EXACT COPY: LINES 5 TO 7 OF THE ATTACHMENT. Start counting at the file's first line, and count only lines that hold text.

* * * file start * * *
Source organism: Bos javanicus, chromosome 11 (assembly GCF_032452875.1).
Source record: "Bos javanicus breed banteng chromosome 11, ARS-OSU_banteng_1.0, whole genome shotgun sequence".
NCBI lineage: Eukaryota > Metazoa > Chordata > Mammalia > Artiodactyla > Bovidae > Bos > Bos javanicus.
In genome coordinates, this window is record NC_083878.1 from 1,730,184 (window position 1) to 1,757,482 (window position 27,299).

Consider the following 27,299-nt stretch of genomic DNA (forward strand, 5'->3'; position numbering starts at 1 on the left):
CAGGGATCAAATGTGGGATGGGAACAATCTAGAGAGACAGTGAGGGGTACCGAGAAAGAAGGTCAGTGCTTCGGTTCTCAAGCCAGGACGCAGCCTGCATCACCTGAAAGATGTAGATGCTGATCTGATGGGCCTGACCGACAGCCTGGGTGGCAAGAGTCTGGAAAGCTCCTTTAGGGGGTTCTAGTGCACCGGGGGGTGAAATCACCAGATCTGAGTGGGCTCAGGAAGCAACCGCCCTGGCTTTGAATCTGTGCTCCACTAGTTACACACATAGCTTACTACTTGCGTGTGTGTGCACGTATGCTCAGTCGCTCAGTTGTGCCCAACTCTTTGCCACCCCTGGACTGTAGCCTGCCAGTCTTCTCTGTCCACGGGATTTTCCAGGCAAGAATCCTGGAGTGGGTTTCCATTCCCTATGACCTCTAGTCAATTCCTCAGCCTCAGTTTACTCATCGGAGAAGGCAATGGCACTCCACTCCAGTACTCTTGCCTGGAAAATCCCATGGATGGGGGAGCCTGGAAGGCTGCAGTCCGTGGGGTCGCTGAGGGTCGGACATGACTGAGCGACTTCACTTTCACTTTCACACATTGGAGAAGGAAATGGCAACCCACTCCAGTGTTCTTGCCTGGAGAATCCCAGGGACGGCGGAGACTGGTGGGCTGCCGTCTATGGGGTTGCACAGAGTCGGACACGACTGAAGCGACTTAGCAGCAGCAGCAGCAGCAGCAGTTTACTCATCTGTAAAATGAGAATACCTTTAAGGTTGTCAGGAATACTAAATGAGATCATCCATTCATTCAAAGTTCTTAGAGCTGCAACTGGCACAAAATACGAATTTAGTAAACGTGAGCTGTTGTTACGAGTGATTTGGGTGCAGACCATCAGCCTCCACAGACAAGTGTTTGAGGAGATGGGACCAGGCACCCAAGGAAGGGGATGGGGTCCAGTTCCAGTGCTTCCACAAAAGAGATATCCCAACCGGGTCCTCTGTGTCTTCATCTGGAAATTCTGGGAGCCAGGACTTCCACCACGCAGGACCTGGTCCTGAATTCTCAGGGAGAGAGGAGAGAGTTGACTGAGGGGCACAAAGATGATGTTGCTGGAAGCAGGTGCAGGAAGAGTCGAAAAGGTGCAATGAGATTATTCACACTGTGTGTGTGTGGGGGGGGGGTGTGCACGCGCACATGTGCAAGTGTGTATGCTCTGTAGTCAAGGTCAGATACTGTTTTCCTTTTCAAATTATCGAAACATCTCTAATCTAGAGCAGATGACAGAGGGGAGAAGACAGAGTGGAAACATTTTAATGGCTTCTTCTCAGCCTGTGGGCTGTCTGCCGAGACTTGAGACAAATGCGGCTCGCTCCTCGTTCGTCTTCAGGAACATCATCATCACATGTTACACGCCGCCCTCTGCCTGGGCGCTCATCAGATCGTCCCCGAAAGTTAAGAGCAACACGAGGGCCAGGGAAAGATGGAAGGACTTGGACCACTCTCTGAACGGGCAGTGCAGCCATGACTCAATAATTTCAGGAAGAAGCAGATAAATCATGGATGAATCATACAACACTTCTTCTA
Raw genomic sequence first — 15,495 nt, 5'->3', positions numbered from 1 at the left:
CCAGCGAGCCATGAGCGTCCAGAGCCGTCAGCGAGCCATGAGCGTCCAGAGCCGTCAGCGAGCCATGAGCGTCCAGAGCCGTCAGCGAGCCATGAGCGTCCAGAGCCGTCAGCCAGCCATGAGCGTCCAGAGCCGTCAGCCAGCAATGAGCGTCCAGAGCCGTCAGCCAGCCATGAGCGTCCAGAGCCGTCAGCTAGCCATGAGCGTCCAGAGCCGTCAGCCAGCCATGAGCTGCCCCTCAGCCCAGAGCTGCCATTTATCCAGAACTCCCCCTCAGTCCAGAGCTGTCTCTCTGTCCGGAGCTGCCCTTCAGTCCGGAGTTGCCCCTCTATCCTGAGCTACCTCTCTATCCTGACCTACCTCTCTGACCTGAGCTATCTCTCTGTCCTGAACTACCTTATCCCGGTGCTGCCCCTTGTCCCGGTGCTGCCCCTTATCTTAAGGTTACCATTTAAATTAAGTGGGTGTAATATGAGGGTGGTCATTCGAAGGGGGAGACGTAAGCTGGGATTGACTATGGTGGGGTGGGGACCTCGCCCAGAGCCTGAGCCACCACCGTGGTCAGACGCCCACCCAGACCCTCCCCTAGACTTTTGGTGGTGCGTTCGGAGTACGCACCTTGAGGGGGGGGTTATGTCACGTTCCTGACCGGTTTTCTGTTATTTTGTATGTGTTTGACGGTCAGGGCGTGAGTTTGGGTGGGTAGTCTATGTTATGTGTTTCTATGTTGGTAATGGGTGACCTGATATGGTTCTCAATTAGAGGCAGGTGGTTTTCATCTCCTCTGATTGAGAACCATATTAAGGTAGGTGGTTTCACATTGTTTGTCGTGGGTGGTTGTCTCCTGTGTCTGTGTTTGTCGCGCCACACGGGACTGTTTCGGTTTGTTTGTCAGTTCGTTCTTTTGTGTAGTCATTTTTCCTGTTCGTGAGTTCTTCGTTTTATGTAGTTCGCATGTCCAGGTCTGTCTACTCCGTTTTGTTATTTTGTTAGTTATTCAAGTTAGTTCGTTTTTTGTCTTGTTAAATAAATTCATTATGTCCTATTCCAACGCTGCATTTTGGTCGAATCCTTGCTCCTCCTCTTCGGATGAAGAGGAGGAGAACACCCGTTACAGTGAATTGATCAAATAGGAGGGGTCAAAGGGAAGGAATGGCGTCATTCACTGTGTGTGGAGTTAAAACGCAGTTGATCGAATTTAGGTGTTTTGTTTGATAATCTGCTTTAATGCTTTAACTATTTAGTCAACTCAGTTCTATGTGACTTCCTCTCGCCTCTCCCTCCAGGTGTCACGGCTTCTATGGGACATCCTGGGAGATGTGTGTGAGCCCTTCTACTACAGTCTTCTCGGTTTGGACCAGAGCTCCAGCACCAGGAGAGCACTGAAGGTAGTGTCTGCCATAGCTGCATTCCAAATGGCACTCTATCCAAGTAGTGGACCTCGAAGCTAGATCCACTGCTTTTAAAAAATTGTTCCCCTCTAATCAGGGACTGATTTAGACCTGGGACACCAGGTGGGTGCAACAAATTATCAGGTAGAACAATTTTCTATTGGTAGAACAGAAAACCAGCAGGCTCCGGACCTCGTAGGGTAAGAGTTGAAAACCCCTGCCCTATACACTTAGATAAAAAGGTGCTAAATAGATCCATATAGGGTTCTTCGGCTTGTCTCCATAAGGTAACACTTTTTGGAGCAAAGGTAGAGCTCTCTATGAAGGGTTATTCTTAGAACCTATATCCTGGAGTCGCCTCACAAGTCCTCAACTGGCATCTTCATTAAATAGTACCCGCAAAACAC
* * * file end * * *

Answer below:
Consider the following 27,299-nt stretch of genomic DNA (forward strand, 5'->3'; position numbering starts at 1 on the left):
CAGGGATCAAATGTGGGATGGGAACAATCTAGAGAGACAGTGAGGGGTACCGAGAAAGAAGGTCAGTGCTTCGGTTCTCAAGCCAGGACGCAGCCTGCATCACCTGAAAGATGTAGATGCTGATCTGATGGGCCTGACCGACAGCCTGGGTGGCAAGAGTCTGGAAAGCTCCTTTAGGGGGTTCTAGTGCACCGGGGGGTGAAATCACCAGATCTGAGTGGGCTCAGGAAGCAACCGCCCTGGCTTTGAATCTGTGCTCCACTAGTTACACACATAGCTTACTACTTGCGTGTGTGTGCACGTATGCTCAGTCGCTCAGTTGTGCCCAACTCTTTGCCACCCCTGGACTGTAGCCTGCCAGTCTTCTCTGTCCACGGGATTTTCCAGGCAAGAATCCTGGAGTGGGTTTCCATTCCCTATGACCTCTAGTCAATTCCTCAGCCTCAGTTTACTCATCGGAGAAGGCAATGGCACTCCACTCCAGTACTCTTGCCTGGAAAATCCCATGGATGGGGGAGCCTGGAAGGCTGCAGTCCGTGGGGTCGCTGAGGGTCGGACATGACTGAGCGACTTCACTTTCACTTTCACACATTGGAGAAGGAAATGGCAACCCACTCCAGTGTTCTTGCCTGGAGAATCCCAGGGACGGCGGAGACTGGTGGGCTGCCGTCTATGGGGTTGCACAGAGTCGGACACGACTGAAGCGACTTAGCAGCAGCAGCAGCAGCAGCAGTTTACTCATCTGTAAAATGAGAATACCTTTAAGGTTGTCAGGAATACTAAATGAGATCATCCATTCATTCAAAGTTCTTAGAGCTGCAACTGGCACAAAATACGAATTTAGTAAACGTGAGCTGTTGTTACGAGTGATTTGGGTGCAGACCATCAGCCTCCACAGACAAGTGTTTGAGGAGATGGGACCAGGCACCCAAGGAAGGGGATGGGGTCCAGTTCCAGTGCTTCCACAAAAGAGATATCCCAACCGGGTCCTCTGTGTCTTCATCTGGAAATTCTGGGAGCCAGGACTTCCACCACGCAGGACCTGGTCCTGAATTCTCAGGGAGAGAGGAGAGAGTTGACTGAGGGGCACAAAGATGATGTTGCTGGAAGCAGGTGCAGGAAGAGTCGAAAAGGTGCAATGAGATTATTCACACTGTGTGTGTGTGGGGGGGGGGTGTGCACGCGCACATGTGCAAGTGTGTATGCTCTGTAGTCAAGGTCAGATACTGTTTTCCTTTTCAAATTATCGAAACATCTCTAATCTAGAGCAGATGACAGAGGGGAGAAGACAGAGTGGAAACATTTTAATGGCTTCTTCTCAGCCTGTGGGCTGTCTGCCGAGACTTGAGACAAATGCGGCTCGCTCCTCGTTCGTCTTCAGGAACATCATCATCACATGTTACACGCCGCCCTCTGCCTGGGCGCTCATCAGATCGTCCCCGAAAGTTAAGAGCAACACGAGGGCCAGGGAAAGATGGAAGGACTTGGACCACTCTCTGAACGGGCAGTGCAGCCATGACTCAATAATTTCAGGAAGAAGCAGATAAATCATGGATGAATCATACAACACTTCTTCTA
Raw genomic sequence first — 15,495 nt, 5'->3', positions numbered from 1 at the left: